So far, some 51,000 people around the world have already recovered from coronavirus – and that just includes the numbers who received a diagnosis.
HOW MANY PEOPLE DIE?
Officially, the death rate so far has been just over three percent. But experts believe the true mortality rate is probably between one and two percent. This is because most mild cases have not been picked up by doctors or reflected in the official numbers – so the death rate is inflated.
HOW DOES THIS COMPARE WITH OTHER DISEASES?
Seasonal flu kills roughly 0.1 percent of people. So Covid-19 is between 10 and 20 times more fatal.
But it is far less dangerous than SARS – the virus that ripped across China in 2003 – which killed 10 percent of patients.
BUT DOESN’T CORONAVIRUS SPREAD MORE EASILY?
Yes, but not dramatically. The best estimates suggest every person with Covid-19 passes it on to 2.6 people, on average. For flu that number is 1.5.
CAN IT BE SPREAD WITHOUT SYMPTOMS?
Initially scientists feared carriers who had no symptoms could pass it on. That is now in doubt.
What is likely, however, is those who have mild symptoms are putting it down to a cold and going about their normal lives – which puts others at risk.
HOW LONG IS IT BEFORE SYMPTOMS APPEAR?
Again, unclear. Initially scientists said this could take up to two weeks.
But recent evidence suggests the incubation period could be as long as a month – particularly among children.
The average, however, is much shorter. A Chinese study said the average period of symptom onset was 5.4 days for adults and 6.5 for children.
WHO IS AT RISK?
The virus can affect anyone – with a study of the first 41 infected people revealing two thirds did not suffer from any pre-existing condition. But the middle-aged are most likely to get it – 78 percent of those infected in China have been aged 30 to 69.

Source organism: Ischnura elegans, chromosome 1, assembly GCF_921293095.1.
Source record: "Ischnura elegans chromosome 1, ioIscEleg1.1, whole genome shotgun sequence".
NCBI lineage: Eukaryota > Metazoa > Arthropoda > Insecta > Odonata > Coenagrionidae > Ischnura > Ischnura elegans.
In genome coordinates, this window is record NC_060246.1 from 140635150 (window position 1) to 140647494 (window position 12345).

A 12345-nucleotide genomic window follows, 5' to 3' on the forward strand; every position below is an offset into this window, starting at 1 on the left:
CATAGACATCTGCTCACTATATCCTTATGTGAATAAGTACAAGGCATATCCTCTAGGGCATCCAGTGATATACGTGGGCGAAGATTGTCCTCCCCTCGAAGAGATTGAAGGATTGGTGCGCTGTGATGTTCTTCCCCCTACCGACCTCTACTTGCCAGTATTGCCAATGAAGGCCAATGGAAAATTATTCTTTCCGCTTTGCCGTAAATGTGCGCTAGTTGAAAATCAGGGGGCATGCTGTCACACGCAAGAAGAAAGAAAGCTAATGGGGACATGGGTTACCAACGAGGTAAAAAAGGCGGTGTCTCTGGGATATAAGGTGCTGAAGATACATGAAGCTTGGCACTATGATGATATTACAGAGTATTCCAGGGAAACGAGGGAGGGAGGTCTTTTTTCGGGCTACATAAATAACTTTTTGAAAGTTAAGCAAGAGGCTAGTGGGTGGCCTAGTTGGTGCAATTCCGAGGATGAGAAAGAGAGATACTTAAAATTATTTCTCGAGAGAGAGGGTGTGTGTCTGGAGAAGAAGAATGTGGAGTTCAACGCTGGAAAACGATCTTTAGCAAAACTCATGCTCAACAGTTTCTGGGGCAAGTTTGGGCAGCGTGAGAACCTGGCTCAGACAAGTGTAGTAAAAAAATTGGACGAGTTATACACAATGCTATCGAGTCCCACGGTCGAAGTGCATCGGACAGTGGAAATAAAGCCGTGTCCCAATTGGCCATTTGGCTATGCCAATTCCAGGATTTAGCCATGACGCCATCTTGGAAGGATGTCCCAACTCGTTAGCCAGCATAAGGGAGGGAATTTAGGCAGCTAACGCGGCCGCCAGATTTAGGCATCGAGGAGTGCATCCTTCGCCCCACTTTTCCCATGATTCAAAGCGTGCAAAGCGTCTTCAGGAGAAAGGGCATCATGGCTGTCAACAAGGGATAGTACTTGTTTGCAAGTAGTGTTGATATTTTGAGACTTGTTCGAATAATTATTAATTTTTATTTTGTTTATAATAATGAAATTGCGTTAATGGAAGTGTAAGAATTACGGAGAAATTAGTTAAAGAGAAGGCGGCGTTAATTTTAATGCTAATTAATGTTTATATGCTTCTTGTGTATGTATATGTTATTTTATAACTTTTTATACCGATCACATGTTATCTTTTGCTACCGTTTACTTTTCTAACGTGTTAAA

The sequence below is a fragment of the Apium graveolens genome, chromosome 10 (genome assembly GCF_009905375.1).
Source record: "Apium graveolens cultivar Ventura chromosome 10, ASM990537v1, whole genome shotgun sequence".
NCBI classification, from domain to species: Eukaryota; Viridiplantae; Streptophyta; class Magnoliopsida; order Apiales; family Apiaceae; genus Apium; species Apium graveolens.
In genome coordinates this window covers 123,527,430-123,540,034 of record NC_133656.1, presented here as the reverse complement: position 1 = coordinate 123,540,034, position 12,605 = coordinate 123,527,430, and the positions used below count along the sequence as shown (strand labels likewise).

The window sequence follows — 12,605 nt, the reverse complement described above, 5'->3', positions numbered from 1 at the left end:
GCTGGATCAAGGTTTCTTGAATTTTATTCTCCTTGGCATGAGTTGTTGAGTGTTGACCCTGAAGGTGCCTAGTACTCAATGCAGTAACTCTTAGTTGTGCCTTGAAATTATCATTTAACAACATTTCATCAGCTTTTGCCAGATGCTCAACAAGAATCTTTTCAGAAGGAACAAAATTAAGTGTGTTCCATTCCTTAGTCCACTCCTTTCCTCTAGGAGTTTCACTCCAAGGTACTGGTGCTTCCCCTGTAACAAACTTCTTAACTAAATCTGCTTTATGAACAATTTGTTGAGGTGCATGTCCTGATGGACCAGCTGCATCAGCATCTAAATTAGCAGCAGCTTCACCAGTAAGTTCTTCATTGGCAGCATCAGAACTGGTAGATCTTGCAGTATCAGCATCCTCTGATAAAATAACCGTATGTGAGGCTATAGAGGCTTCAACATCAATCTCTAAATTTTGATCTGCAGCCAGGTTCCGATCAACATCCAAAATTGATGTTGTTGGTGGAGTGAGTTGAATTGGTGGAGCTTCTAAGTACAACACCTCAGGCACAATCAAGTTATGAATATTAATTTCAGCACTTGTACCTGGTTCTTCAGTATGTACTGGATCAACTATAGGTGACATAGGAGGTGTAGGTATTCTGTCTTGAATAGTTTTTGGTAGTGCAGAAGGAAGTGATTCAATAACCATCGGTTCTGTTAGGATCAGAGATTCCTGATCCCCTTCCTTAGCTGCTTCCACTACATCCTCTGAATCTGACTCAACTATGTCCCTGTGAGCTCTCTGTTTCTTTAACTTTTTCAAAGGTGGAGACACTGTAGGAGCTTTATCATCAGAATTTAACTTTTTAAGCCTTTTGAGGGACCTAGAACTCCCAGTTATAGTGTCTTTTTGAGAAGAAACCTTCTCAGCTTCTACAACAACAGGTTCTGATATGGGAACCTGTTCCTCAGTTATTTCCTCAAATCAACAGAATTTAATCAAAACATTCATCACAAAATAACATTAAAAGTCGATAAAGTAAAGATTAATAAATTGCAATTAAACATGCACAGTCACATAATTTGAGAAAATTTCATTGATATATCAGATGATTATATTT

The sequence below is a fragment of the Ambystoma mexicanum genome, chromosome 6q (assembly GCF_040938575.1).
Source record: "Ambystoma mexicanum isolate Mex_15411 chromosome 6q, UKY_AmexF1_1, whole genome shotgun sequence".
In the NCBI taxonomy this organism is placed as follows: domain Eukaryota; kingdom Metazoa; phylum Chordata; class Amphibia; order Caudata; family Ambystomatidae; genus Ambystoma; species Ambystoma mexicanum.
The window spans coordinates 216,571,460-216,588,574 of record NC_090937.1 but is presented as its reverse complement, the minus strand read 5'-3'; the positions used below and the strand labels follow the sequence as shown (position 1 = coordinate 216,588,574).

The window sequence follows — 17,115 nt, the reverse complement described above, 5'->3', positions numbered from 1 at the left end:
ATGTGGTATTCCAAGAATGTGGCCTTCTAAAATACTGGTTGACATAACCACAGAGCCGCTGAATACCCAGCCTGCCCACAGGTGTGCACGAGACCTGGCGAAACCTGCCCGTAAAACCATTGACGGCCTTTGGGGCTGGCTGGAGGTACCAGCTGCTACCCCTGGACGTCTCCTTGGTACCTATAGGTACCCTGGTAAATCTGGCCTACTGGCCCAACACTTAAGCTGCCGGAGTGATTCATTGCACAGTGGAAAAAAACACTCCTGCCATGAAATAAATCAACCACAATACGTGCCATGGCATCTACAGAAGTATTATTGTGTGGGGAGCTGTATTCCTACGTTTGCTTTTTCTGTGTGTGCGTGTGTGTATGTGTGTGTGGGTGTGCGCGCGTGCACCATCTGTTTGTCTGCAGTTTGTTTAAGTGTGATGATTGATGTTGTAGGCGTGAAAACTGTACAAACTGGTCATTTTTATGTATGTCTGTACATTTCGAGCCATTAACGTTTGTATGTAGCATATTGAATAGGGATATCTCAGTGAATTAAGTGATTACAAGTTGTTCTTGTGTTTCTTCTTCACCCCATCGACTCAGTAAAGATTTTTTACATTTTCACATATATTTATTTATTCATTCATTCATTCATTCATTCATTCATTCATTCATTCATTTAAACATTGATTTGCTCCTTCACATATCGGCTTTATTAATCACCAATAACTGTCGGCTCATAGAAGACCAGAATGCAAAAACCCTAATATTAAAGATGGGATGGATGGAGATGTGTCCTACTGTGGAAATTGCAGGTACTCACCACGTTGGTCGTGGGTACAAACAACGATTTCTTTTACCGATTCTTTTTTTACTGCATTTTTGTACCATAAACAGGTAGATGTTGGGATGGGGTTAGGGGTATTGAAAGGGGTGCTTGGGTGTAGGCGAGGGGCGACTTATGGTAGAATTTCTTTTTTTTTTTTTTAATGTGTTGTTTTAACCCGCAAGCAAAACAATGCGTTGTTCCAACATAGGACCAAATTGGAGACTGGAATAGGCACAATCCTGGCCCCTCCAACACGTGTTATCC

WHAT ABOUT THE OLD?
Only 3 percent of people infected so far have been over 80 – but if they get it they are more vulnerable. Analysis of 72,000 cases in China suggests for over-80s the death rate is 15 percent. For those in their 70s the death rate is 8 percent and for those in their 60s, 4 percent.
WHO ELSE IS VULNERABLE?
Those with other conditions – such as diabetes, heart disease, high blood pressure and kidney problems – are likely to suffer severe complications if they become infected.
WHAT ABOUT CHILDREN?
Children seem to be low-risk. Less than 1 percent of the Chinese cases have been under the age of ten – and if children do get the virus it’s often a mild form.
They do, however, retain the virus for longer than adults.
A study last week found the virus was still present in the stools of some children for a month after they contracted it.
DOES GENDER MATTER?
Men are marginally more likely to get the virus than women. It is not clear why this is.
HOW DO DOCTORS TEST FOR COVID-19?
Anyone who has symptoms –particularly if they have travelled to an at-risk area – are told to call ahead to their health care provider, local emergency department or clinics.
This way, health care providers can be prepared, wearing masks, gloves and other personal protective equipment when they meet the possible patient and escort them to isolated areas of the facility.
They are tested using a cheek swab which is sent off for analysis at one of 12 Public Health England labs, a process that takes between 24 and 48 hours. Any positive test is double-checked at the main PHE lab in Colindale.
WHAT TREATMENT DO PATIENTS GET?
There is little doctors can do to tackle the virus, but they can treat the symptoms – such as fever and respiratory problems. Antivirals and antibiotics are also used, mainly to keep secondary problems at bay.
In the most serious cases patients are put on life-support equipment.
There are several clinical trials for potential coronavirus treatments ongoing worldwide, including one in Nebraska, where at least 13 patients are in quarantine, including two in biocontainment units.
WHAT ABOUT A VACCINE?
Even though the Wuhan virus appeared only a few weeks ago, 20 teams around the world are already manufacturing vaccines.
Chinese authorities provided the DNA code for the virus early on in the outbreak, enabling scientists to get to work straight away.
At least 30 companies and research institutions in the US are racing to make a vaccine.
Last week, one of these companies, Moderna, shipped its candidate vaccine to the US, signalling the shot was ready to begin clinical trials.
Even so, US health authorities say it will likely be upwards of a year before a vaccine is actually ready.